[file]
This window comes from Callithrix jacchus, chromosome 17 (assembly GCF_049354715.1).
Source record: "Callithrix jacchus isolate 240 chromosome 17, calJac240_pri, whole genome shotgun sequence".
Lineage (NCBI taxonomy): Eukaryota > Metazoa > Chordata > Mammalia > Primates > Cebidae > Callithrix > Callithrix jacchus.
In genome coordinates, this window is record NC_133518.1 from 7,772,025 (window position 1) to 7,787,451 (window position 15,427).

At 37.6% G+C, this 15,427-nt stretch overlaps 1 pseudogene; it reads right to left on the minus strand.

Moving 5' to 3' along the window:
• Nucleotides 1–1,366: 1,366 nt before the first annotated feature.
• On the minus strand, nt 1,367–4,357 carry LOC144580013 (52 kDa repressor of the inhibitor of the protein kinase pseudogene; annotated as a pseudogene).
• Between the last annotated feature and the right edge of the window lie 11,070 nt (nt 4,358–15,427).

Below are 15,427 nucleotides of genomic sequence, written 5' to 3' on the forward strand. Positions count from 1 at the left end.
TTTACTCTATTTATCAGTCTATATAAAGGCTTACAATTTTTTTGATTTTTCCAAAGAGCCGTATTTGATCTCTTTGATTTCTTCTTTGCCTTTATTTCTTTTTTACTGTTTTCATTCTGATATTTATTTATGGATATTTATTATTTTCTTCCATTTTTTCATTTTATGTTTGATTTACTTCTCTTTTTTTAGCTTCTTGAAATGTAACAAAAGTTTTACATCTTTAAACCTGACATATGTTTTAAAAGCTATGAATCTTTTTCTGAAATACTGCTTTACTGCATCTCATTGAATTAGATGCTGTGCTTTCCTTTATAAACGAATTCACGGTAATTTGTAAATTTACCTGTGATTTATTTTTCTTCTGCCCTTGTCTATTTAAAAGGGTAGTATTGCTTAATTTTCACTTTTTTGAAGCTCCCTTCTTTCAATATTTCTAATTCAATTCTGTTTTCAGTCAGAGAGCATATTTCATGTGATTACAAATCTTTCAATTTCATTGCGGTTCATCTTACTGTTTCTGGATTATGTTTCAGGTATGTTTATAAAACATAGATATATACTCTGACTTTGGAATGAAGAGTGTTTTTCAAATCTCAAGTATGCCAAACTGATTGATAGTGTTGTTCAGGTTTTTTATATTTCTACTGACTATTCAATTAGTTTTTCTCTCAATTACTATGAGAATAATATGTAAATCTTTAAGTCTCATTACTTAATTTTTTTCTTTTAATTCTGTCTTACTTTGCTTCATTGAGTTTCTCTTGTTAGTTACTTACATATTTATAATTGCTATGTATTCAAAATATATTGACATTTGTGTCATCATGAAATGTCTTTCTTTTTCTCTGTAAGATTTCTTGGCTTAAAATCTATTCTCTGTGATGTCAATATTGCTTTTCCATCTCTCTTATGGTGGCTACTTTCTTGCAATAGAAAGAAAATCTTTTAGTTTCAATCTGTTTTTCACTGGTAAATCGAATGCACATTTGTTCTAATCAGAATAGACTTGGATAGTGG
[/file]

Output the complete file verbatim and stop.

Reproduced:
This window comes from Callithrix jacchus, chromosome 17 (assembly GCF_049354715.1).
Source record: "Callithrix jacchus isolate 240 chromosome 17, calJac240_pri, whole genome shotgun sequence".
Lineage (NCBI taxonomy): Eukaryota > Metazoa > Chordata > Mammalia > Primates > Cebidae > Callithrix > Callithrix jacchus.
In genome coordinates, this window is record NC_133518.1 from 7,772,025 (window position 1) to 7,787,451 (window position 15,427).

At 37.6% G+C, this 15,427-nt stretch overlaps 1 pseudogene; it reads right to left on the minus strand.

Moving 5' to 3' along the window:
• Nucleotides 1–1,366: 1,366 nt before the first annotated feature.
• On the minus strand, nt 1,367–4,357 carry LOC144580013 (52 kDa repressor of the inhibitor of the protein kinase pseudogene; annotated as a pseudogene).
• Between the last annotated feature and the right edge of the window lie 11,070 nt (nt 4,358–15,427).

Below are 15,427 nucleotides of genomic sequence, written 5' to 3' on the forward strand. Positions count from 1 at the left end.
TTTACTCTATTTATCAGTCTATATAAAGGCTTACAATTTTTTTGATTTTTCCAAAGAGCCGTATTTGATCTCTTTGATTTCTTCTTTGCCTTTATTTCTTTTTTACTGTTTTCATTCTGATATTTATTTATGGATATTTATTATTTTCTTCCATTTTTTCATTTTATGTTTGATTTACTTCTCTTTTTTTAGCTTCTTGAAATGTAACAAAAGTTTTACATCTTTAAACCTGACATATGTTTTAAAAGCTATGAATCTTTTTCTGAAATACTGCTTTACTGCATCTCATTGAATTAGATGCTGTGCTTTCCTTTATAAACGAATTCACGGTAATTTGTAAATTTACCTGTGATTTATTTTTCTTCTGCCCTTGTCTATTTAAAAGGGTAGTATTGCTTAATTTTCACTTTTTTGAAGCTCCCTTCTTTCAATATTTCTAATTCAATTCTGTTTTCAGTCAGAGAGCATATTTCATGTGATTACAAATCTTTCAATTTCATTGCGGTTCATCTTACTGTTTCTGGATTATGTTTCAGGTATGTTTATAAAACATAGATATATACTCTGACTTTGGAATGAAGAGTGTTTTTCAAATCTCAAGTATGCCAAACTGATTGATAGTGTTGTTCAGGTTTTTTATATTTCTACTGACTATTCAATTAGTTTTTCTCTCAATTACTATGAGAATAATATGTAAATCTTTAAGTCTCATTACTTAATTTTTTTCTTTTAATTCTGTCTTACTTTGCTTCATTGAGTTTCTCTTGTTAGTTACTTACATATTTATAATTGCTATGTATTCAAAATATATTGACATTTGTGTCATCATGAAATGTCTTTCTTTTTCTCTGTAAGATTTCTTGGCTTAAAATCTATTCTCTGTGATGTCAATATTGCTTTTCCATCTCTCTTATGGTGGCTACTTTCTTGCAATAGAAAGAAAATCTTTTAGTTTCAATCTGTTTTTCACTGGTAAATCGAATGCACATTTGTTCTAATCAGAATAGACTTGGATAGTGG